Monday, February 21, 2011
LES AVENTURES EXTRAORDINAIRES D'ADÈLE BLANC-SEC (2010)
Dir: Luc Besson
I love French comics (bande dessinée), and I'm something of a Luc Besson fan, even if I've found his more recent offerings a bit... lackluster. ANGEL-A was watchable, but not great. ARTHUR AND THE INVISIBLES was a mess (but still spawned two sequels, go figure). THE MESSENGER was nearly unwatchable, and I feel I'm giving it more credit than it deserves just by saying that. That makes LES AVENTURES EXTRAORDINAIRES D'ADÈLE BLANC-SEC his best effort since 1997's THE FIFTH ELEMENT. Certainly, ADÈLE has a lot in common with THE FIFTH ELEMENT. Both are snappily filmed, effects-heavy action fare with comedy overtones. Both feature a former model as the leading lady and have a loving approach to the vast culture of comics in France. Based on the Jacques Tardi series of the same name and set in 1911, Louise Bourgoin (LE PETIT NICOLAS) plays the title character of Adèle, a reporter of some fame who has gone AWOL from her most recent assignment and skipped Peru for tomb raiding in Egypt. Meanwhile in Paris, doctor of anthropology Esperandieu (Jacky Nercessian) has developed a mystical power and used it to resurrect a Pterodactyl from an egg in the Musée du Louvre. The Pterodactyl menaces Paris, killing officials and even scaring the president in his parlor. A bumbling detective is put on the case and Giles Lellouche (MESRINE: KILLER INSTINCT) plays Caponi with great zeal, whether eating or sleeping or looking proud while missing the facts. Jean-Paul Rouve plays Saint-Hubert, a big game hunter brought in to track down the beast, while quiet museum curator Andrej Zborowski (Nicolas Giraud) sways between pining for Adèle and trying to hide the Jurassic-era creature. Adèle returns from Egypt with the mummy of Rameses II's doctor, in the hopes Esperandieu can resurrect it and help save Adèle's brain-dead twin sister. What more can I say? Antics ensue, Adèle smart-talks everyone from camels to police into doing as she says, mummies drink tea and it wraps up neatly while leaving the door open for more adventures.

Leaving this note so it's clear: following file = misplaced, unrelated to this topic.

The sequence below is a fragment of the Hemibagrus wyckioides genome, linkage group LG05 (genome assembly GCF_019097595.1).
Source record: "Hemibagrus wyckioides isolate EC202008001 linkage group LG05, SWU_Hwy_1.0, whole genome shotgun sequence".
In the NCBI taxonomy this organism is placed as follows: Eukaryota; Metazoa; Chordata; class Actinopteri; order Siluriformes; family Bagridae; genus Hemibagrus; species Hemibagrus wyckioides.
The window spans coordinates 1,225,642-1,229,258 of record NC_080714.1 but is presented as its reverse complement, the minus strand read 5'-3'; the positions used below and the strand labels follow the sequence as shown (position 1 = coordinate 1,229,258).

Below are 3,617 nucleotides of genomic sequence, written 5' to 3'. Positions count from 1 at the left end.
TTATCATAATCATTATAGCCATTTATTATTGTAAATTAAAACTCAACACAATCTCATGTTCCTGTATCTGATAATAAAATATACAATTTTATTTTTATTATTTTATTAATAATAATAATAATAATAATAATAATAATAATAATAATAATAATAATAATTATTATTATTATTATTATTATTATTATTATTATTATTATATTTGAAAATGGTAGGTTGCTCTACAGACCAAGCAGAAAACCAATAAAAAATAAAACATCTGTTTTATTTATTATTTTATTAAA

Besson plays fast and loose with Tardi's original material, ditching much of the cynicism and upping the humor. While Adèle of the books is more of an anti-hero (a criminal even), here she is a celebrity, easily able to get audience with the president of France -- only the moronic police lack respect for her. As expected from Besson and his crew, the camerawork is impeccable (cinematographer Thierry Arbogast has shot every Besson picture since LE FEMME NIKITA), and the recreation of pre-WWI France is stunning. The majority of the actors are delightfully made-up to mimic Tardi's grotesque cast of characters and the Egyptian scenes are lovingly detailed. The performances are impressive, and Bourgoin is a charming and compelling lead. Feel free to play 'Is that an in-joke?' as the film is packed with references to, among other things, Besson's other films. Also, I would guess that Mathieu Amalric's brief (and thoroughly unrecognizable) appearance as a deranged supervillain can only mean a non-Besson directed sequel in the works.
By the way, the lovely ad slick I used for the graphic is from the Shock Cinema Chirashi archive. Chirashi are small film posters distributed in Japan to promote new releases.